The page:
Rabbi Ephraim Sprecher, Dean of Students and Senior Lecturer at Diaspora Yeshiva, is not only a popular speaker and teacher, but also a dynamic thinker and writer. A student of Harav Yaakov Kamenetsky and Harav Gedalia Schorr, Rabbi Sprecher was granted smicha (rabbinical ordination) by Torah Vodaath Yeshiva. Prior to his current position, Rabbi Sprecher was a professor of Judaic studies at Touro College in New York. In addition to his duties at Diaspora Yeshiva, Rabbi Sprecher writes a regular column on various Judaic topics in the Jewish Press, and lectures regularly at the OU Israel Center in Jerusalem.
Esther: A Tikkun for Yosef and His Brothers!
Published: Tuesday, February 25, 2014 03:56:52 PM
Number of views: 3165

After Esther, a descendant of Binyamin, the son of Rochel Imenu, had saved herself and her family from Haman's decree of extermination, she returned to Achashveros, to plead that all of the Jews (Yehudim) be saved and protected from Haman's evil decree. While at this point in the Megillah (Ch. 8) Esther and her Binayminite clan are safe, she nevertheless risked her life again for the sake of all the Jews, including the Tribe of Yehudah. In fact, there are a number of Midrashic parallels between the selfless actions of Esther and her Uncle Mordecai and the selfless sacrifice of Yehudah on behalf of Binyamin in Parshat Vayigash. A number of Midrashim portray the story of Esther as a resolution and Tikkun (correction) for the strife and hatred of Yosef and his brothers. Esther's actions are a reciprocation of Yehudah's efforts on behalf of Esther's ancestor Binyomin. Esther does not merely repay the debt of Binyomin to Yehudah. There is an additional element in Esther's action that is critical for genuine reconciliation between the sons of Rachel and the sons of Leah.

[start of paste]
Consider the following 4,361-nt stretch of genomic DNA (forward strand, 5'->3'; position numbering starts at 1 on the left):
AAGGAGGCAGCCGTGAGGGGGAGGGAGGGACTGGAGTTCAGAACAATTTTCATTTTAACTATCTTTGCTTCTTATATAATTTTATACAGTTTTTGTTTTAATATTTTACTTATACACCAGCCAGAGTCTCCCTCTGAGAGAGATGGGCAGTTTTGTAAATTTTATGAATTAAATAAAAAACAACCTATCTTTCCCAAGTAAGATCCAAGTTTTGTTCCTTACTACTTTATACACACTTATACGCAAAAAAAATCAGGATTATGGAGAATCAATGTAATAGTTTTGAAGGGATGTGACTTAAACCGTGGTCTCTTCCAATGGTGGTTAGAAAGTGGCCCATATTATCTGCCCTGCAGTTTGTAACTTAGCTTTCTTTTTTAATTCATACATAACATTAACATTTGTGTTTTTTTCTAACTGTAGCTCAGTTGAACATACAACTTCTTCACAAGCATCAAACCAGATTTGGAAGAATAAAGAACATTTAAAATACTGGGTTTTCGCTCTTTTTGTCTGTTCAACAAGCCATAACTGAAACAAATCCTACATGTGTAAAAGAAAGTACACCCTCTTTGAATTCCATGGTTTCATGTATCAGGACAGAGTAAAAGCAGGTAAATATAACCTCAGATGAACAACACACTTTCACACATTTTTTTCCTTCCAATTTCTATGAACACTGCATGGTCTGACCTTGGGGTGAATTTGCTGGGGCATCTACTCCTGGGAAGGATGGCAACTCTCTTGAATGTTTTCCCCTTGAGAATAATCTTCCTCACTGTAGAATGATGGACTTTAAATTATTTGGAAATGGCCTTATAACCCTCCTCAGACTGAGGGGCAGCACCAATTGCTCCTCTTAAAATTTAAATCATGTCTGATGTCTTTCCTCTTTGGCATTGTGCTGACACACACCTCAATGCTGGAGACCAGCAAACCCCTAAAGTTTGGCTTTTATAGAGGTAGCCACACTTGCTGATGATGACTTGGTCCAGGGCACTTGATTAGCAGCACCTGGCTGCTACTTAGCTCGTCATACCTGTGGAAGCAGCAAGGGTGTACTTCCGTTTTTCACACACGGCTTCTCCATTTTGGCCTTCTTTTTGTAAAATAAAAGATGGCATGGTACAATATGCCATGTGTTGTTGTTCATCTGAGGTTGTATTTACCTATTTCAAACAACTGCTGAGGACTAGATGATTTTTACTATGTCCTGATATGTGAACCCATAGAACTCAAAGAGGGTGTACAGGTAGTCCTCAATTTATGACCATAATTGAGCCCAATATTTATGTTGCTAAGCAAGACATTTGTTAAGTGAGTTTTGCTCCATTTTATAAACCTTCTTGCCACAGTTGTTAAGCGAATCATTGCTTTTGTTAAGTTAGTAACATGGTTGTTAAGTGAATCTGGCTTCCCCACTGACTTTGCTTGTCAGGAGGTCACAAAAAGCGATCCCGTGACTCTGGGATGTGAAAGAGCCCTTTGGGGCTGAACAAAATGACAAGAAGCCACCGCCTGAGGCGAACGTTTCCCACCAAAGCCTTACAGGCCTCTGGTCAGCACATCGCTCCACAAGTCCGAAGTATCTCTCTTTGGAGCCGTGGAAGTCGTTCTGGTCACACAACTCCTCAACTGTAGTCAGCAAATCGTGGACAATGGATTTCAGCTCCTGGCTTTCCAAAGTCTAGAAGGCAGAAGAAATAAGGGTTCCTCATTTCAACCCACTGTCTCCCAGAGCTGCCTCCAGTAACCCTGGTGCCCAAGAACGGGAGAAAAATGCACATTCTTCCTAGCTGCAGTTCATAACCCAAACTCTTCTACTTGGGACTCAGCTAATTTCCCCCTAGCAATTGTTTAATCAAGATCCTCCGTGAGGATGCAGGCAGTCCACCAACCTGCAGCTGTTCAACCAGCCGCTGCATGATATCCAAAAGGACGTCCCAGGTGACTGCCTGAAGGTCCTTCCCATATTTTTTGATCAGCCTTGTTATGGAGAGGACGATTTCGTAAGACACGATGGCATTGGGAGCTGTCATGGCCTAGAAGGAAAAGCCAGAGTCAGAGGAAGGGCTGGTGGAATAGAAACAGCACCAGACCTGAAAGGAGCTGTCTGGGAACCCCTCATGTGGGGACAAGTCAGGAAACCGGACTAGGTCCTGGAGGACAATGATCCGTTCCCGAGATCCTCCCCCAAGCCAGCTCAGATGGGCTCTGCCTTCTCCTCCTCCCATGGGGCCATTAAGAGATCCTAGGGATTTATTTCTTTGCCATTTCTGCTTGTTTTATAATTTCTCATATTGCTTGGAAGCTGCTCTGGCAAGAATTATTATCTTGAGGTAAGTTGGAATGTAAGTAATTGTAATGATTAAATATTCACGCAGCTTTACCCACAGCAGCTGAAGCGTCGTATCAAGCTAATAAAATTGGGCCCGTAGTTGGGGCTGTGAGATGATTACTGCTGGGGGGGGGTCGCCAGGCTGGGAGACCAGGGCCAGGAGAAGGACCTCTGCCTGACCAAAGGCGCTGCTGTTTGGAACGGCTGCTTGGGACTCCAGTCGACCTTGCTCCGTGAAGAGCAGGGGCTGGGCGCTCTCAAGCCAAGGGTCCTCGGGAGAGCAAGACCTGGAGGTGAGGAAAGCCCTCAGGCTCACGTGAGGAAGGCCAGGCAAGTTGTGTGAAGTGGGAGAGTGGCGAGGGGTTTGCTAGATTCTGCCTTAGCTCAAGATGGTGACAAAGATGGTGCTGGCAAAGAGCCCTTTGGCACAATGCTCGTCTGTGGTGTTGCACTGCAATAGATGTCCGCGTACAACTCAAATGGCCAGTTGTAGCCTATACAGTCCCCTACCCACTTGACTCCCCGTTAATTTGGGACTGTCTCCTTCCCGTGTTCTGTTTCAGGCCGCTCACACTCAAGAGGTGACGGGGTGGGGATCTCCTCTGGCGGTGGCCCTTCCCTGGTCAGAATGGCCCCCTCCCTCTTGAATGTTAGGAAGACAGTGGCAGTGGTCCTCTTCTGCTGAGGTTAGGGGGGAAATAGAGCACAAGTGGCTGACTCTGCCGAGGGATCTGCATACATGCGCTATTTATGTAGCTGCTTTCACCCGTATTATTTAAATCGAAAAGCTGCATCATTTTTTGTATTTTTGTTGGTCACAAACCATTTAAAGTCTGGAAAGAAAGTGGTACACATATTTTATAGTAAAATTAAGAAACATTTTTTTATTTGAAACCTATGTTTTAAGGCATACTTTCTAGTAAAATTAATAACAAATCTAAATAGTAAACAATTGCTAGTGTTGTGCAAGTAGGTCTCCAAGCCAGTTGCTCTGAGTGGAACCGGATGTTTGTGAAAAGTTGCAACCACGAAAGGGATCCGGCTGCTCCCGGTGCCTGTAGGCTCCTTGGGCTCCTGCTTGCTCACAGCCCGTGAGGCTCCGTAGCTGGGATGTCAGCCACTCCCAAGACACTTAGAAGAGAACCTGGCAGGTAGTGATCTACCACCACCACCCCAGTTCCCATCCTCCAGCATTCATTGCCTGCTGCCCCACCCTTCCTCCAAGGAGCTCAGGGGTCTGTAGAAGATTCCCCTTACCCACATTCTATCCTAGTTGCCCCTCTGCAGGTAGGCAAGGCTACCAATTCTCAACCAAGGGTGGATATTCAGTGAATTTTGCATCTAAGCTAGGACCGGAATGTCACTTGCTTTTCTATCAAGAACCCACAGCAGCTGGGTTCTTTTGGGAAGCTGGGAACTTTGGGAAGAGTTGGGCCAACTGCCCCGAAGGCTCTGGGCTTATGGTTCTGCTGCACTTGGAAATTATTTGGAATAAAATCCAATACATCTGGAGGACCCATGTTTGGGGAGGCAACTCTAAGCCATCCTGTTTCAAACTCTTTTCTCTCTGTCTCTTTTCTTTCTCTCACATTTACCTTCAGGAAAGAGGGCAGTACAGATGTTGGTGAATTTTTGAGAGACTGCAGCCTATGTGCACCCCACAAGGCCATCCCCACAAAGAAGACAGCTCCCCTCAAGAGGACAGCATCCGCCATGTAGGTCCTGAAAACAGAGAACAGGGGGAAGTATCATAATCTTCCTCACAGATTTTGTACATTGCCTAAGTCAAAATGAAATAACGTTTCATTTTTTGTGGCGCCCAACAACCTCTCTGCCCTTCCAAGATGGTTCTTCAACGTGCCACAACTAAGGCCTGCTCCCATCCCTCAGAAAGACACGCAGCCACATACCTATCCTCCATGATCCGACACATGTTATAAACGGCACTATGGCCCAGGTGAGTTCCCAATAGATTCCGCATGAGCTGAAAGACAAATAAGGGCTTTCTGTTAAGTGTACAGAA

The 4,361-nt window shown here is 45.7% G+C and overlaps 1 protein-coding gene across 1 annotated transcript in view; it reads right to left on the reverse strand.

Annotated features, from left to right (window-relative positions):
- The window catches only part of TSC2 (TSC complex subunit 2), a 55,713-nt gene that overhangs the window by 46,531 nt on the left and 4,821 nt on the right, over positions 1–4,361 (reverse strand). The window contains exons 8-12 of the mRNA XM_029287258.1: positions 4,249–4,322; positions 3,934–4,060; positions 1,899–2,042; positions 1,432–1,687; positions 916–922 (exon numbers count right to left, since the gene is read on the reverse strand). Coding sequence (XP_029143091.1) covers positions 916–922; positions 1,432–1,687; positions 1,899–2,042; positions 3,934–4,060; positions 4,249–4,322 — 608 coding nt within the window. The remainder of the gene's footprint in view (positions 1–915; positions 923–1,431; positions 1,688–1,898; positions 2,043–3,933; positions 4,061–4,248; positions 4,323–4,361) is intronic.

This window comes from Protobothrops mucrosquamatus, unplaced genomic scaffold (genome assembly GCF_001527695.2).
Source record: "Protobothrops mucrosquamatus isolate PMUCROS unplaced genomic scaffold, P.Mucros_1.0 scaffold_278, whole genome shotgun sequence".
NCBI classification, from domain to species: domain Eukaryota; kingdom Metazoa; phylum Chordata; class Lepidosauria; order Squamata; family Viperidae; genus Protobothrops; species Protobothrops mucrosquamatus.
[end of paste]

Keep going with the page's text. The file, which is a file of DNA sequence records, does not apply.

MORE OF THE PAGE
Yehudah's selfless act on behalf of Binyomin is remarkable because it acknowledges the favored status of Rochel and her children. Yet Yehudah selflessly offers himself as a slave in place of Binyomin. However, his act still reinforces the inequality between the children of Rochel and the children of Leah. Yehudah heroically accepts this double standard, but his act does not resolve the source of the strife and tension in Yaakov's family which is the favored status of Rochel over Leah. Esther and Mordecai are descendants of Rochel, the favored wife. So when Esther risks her life to plead on behalf of the Yehudim, even though she and her fellow Benjaminites were safe, she is not just repaying Yehudah for sacrificing himself for her ancestor, Binyamin, but she is making right the original wrong of Yaakov's favoritism of Rochel's children. Esther's act of Hatzalah of all Yehudim declares that the Binyaminites, her tribe, descendants of Rochel, are no more special than the Yehudim, descendants of Leah.

This is why it was necessary for the Purim Miracle to come about through the descendants of Rochel, Esther and Mordecai. Thus the Book of Esther concludes with the phrase that Mordecai "speaks peaceably of all Jews" ("dover shalom l'chol zaro").

This last verse of the Megillah is a fitting Tikkun to the story of Yosef and his brothers, who "could not speak peaceably to him" ("v'lo yochlu l'dabro l'shalom").

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